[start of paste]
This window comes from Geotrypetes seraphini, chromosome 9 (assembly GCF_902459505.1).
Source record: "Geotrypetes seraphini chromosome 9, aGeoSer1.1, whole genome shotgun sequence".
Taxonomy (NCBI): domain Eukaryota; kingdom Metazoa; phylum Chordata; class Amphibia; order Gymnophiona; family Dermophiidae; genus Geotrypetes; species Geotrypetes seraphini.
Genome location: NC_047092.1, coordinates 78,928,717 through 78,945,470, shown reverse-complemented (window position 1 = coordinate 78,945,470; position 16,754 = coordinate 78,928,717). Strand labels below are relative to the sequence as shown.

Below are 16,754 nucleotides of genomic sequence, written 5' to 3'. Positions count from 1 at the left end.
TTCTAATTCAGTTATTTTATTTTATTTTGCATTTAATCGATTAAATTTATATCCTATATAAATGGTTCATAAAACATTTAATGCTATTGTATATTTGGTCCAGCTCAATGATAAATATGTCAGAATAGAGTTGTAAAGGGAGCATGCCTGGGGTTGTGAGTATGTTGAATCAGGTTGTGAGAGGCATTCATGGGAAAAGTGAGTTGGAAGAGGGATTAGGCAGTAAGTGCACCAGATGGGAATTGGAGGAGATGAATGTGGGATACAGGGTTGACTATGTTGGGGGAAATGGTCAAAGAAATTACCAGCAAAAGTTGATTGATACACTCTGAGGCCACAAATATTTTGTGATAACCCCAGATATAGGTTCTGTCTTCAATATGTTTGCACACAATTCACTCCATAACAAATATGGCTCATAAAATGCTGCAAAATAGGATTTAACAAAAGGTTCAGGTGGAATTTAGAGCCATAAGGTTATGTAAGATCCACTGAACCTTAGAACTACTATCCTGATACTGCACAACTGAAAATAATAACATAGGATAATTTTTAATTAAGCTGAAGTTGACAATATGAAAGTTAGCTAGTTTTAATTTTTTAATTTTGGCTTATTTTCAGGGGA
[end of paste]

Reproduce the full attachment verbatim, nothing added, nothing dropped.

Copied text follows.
This window comes from Geotrypetes seraphini, chromosome 9 (assembly GCF_902459505.1).
Source record: "Geotrypetes seraphini chromosome 9, aGeoSer1.1, whole genome shotgun sequence".
Taxonomy (NCBI): domain Eukaryota; kingdom Metazoa; phylum Chordata; class Amphibia; order Gymnophiona; family Dermophiidae; genus Geotrypetes; species Geotrypetes seraphini.
Genome location: NC_047092.1, coordinates 78,928,717 through 78,945,470, shown reverse-complemented (window position 1 = coordinate 78,945,470; position 16,754 = coordinate 78,928,717). Strand labels below are relative to the sequence as shown.

Below are 16,754 nucleotides of genomic sequence, written 5' to 3'. Positions count from 1 at the left end.
TTCTAATTCAGTTATTTTATTTTATTTTGCATTTAATCGATTAAATTTATATCCTATATAAATGGTTCATAAAACATTTAATGCTATTGTATATTTGGTCCAGCTCAATGATAAATATGTCAGAATAGAGTTGTAAAGGGAGCATGCCTGGGGTTGTGAGTATGTTGAATCAGGTTGTGAGAGGCATTCATGGGAAAAGTGAGTTGGAAGAGGGATTAGGCAGTAAGTGCACCAGATGGGAATTGGAGGAGATGAATGTGGGATACAGGGTTGACTATGTTGGGGGAAATGGTCAAAGAAATTACCAGCAAAAGTTGATTGATACACTCTGAGGCCACAAATATTTTGTGATAACCCCAGATATAGGTTCTGTCTTCAATATGTTTGCACACAATTCACTCCATAACAAATATGGCTCATAAAATGCTGCAAAATAGGATTTAACAAAAGGTTCAGGTGGAATTTAGAGCCATAAGGTTATGTAAGATCCACTGAACCTTAGAACTACTATCCTGATACTGCACAACTGAAAATAATAACATAGGATAATTTTTAATTAAGCTGAAGTTGACAATATGAAAGTTAGCTAGTTTTAATTTTTTAATTTTGGCTTATTTTCAGGGGA